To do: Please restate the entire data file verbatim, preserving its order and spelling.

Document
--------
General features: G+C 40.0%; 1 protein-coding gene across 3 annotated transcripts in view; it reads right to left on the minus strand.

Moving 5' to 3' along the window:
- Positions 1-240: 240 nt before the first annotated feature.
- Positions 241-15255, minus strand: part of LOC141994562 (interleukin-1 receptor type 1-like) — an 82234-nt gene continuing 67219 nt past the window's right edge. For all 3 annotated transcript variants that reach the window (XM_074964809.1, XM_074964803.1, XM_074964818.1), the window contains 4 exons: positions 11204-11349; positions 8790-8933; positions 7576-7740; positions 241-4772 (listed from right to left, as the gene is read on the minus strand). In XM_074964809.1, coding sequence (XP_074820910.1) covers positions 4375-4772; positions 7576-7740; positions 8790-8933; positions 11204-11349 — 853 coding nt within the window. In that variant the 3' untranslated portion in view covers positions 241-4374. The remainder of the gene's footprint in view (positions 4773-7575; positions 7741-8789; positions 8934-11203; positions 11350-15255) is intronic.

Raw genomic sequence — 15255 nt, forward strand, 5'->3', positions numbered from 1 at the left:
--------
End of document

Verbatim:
General features: G+C 40.0%; 1 protein-coding gene across 3 annotated transcripts in view; it reads right to left on the minus strand.

Moving 5' to 3' along the window:
- Positions 1-240: 240 nt before the first annotated feature.
- Positions 241-15255, minus strand: part of LOC141994562 (interleukin-1 receptor type 1-like) — an 82234-nt gene continuing 67219 nt past the window's right edge. For all 3 annotated transcript variants that reach the window (XM_074964809.1, XM_074964803.1, XM_074964818.1), the window contains 4 exons: positions 11204-11349; positions 8790-8933; positions 7576-7740; positions 241-4772 (listed from right to left, as the gene is read on the minus strand). In XM_074964809.1, coding sequence (XP_074820910.1) covers positions 4375-4772; positions 7576-7740; positions 8790-8933; positions 11204-11349 — 853 coding nt within the window. In that variant the 3' untranslated portion in view covers positions 241-4374. The remainder of the gene's footprint in view (positions 4773-7575; positions 7741-8789; positions 8934-11203; positions 11350-15255) is intronic.

Raw genomic sequence — 15255 nt, forward strand, 5'->3', positions numbered from 1 at the left: